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Family Discipleship During a Pandemic

Written by Mark Schuitema on

In March of this year, everything changed. A birthday party was postponed and has indefinitely remained so. Spring break plans were altered and then canceled altogether. Work became “temporarily remote” and continues that way eleven weeks later. Grocery runs, date nights, music lessons, school days, Small Group, discipleship dates with kids—all upended, postponed, altered, canceled indefinitely, moved to virtual events, social distanced, and thoroughly disinfected. Masks have been exchanged for handshakes, and Zoom has become the new meet-up location for everything. 

Routines have been impacted, altered, and adjusted—first daily, then weekly, and now for the unknown future. We are doing things as individuals and as a family that we once would have never even considered. Family plans have been turned upside down and the word “unprecedented” has become the word of the year—for everyone.

I had big “plans” for family discipleship this year: weekly meetings, summer events, prayer times, Bible studies, and intentional conversations. I had purposefully laid out my thoughts for the year, and all of that has changed. Now, I’m faced with family discipleship during a pandemic, and that changes my plans quite a bit.

Changed Plans but Unchanged Vision

Let me say that again. I had big “plans” for family discipleship during this year: weekly meetings, summer events, prayer times, Bible studies, and intentional conversations. I had purposefully laid out my thoughts for the year, and none of that has changed. 

That’s right. Everything has changed around us, yet nothing has changed in regard to discipling our children. While institutions are closed down, events are canceled or postponed and questions about the future are still unanswered, our call to disciple our children remains the same and the vision that God has given to us has not waivered.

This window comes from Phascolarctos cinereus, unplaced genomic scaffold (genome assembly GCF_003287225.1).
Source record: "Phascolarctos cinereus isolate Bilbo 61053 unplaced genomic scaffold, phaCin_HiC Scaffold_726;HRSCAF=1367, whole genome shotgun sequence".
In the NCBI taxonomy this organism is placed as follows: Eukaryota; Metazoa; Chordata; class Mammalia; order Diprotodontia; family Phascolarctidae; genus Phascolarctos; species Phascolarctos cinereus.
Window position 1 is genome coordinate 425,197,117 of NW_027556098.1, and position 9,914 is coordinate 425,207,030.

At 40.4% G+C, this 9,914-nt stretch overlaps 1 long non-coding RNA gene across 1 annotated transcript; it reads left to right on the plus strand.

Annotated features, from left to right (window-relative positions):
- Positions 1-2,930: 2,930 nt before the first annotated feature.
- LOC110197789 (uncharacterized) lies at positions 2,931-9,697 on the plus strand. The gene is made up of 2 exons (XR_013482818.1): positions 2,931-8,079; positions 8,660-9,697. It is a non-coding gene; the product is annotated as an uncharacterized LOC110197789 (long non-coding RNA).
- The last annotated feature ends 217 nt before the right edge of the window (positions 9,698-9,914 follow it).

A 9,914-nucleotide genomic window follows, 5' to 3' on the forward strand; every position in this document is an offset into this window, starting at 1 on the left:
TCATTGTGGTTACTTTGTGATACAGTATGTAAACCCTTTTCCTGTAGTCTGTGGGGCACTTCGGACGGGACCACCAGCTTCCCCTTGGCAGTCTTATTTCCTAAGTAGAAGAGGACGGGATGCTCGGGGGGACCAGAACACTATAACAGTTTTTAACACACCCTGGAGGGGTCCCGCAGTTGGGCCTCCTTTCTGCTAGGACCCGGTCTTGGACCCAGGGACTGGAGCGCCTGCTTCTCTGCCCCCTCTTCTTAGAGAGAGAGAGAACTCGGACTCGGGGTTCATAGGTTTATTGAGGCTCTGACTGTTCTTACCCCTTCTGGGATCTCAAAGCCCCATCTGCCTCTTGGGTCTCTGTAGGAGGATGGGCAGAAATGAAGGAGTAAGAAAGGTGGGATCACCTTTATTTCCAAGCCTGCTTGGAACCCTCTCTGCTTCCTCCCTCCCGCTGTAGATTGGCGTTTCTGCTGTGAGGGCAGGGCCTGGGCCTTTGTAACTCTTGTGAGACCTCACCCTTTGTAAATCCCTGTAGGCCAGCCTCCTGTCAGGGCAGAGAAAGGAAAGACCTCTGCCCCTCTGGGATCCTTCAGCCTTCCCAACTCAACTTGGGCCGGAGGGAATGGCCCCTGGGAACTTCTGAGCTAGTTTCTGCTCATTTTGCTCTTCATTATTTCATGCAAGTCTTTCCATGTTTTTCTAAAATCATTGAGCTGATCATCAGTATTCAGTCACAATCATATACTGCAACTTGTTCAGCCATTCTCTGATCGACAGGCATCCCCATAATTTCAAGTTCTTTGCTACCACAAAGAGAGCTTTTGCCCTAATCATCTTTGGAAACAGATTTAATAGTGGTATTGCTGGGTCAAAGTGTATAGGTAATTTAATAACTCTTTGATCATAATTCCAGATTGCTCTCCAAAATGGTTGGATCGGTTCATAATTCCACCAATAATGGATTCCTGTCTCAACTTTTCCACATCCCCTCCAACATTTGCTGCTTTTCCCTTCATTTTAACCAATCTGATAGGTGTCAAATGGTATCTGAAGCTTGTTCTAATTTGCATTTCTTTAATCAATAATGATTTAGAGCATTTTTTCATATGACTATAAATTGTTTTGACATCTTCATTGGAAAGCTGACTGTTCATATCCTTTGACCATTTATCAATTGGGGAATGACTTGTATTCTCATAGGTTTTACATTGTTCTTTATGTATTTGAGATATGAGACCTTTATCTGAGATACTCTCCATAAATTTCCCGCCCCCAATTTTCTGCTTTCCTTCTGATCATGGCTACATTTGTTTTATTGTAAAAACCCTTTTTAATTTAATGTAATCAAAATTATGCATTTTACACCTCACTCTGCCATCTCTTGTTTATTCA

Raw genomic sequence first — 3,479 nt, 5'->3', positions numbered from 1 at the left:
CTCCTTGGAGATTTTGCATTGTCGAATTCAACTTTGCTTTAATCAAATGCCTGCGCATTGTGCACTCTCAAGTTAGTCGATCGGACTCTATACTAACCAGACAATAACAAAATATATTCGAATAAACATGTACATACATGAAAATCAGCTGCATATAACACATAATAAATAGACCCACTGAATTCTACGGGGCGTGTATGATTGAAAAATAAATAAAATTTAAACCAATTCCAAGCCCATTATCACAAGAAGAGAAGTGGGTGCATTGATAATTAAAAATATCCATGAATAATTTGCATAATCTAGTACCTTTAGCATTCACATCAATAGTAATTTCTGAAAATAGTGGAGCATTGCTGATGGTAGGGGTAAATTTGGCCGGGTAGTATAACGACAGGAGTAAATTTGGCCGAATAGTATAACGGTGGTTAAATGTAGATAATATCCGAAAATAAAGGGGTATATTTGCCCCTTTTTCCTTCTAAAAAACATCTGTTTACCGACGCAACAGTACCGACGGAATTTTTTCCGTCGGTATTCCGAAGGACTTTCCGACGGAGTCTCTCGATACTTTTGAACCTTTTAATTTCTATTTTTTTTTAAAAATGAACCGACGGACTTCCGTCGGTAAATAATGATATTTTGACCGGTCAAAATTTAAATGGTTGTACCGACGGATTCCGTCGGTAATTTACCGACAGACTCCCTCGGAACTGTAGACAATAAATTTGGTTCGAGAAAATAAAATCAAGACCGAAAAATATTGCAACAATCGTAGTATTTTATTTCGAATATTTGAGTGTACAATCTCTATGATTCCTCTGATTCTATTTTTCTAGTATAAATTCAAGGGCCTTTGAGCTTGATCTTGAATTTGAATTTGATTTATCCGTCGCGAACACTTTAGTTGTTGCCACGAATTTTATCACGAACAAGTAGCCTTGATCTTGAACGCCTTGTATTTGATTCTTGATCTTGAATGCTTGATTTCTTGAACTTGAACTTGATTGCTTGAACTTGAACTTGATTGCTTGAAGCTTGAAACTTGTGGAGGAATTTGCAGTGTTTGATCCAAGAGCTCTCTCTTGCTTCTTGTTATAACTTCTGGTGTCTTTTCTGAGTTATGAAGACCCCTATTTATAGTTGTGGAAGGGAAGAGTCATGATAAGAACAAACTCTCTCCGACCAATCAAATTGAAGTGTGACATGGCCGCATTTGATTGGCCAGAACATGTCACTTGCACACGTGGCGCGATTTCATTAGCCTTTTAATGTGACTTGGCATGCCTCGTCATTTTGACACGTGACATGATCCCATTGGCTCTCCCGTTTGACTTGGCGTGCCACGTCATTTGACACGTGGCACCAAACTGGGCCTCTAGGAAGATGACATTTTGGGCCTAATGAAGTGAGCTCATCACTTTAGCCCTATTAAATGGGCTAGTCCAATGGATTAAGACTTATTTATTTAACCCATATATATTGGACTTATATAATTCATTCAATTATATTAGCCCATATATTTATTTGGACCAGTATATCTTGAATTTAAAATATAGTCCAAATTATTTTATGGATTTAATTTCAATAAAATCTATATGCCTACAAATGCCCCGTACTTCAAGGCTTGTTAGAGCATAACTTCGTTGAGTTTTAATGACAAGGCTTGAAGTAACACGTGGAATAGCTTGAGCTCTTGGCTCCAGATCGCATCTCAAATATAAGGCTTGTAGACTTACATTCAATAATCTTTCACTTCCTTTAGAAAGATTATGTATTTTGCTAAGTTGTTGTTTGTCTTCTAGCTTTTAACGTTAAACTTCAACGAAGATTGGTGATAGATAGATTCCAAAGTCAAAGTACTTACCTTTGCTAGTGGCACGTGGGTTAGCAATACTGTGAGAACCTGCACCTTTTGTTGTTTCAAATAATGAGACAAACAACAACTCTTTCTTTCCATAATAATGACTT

The Ultimate Vision

Deuteronomy 6:6-7 says, “And these words that I command you today shall be on your heart.  You shall teach them diligently to your children, and shall talk of them when you sit in your house, and you walk by the way, and when you lie down, and when you rise.”

God commands us, as parents, to teach our children the things of God in everything we do—when we sit in our house, when we walk by the way, when we lie down, and when we rise. If there’s anything we’ve done over the past three months, we’ve done a lot of sitting in the house, walking in the way, lying down, and rising. This is my life. This is your life too. 

The coronavirus has changed everything we once knew except the very thing that never changes—the Word of God and his sovereign plans. 

As I’ve thought about family discipleship during a pandemic and what remains true of my call, I’ve realized that the opportunities to shepherd my children’s hearts are more prevalent and consistent now than they’ve ever been.   

Practical Opportunities in an Unpractical Season of Life

As I’ve had to reconsider my “plans” for the year, God has helped me to see that every day now provides opportunities to disciple my kids when we sit, when we walk, and everywhere in between. I can invite them into the very things that I have been telling them and the very lessons I want them to learn as they grow in their relationship with Christ. It’s not “do as I say” but a practical and applicable “do as I say and do as I do.”

Three Practical Applications

1. A life of imitation – I want my kids to walk with Jesus for all the days of their lives. I want them to suffer well, to wait on God when their prayers aren’t answered quickly, to fight sin in the daily events of life, and to know how to apply the promises of Scripture when life doesn’t go as planned.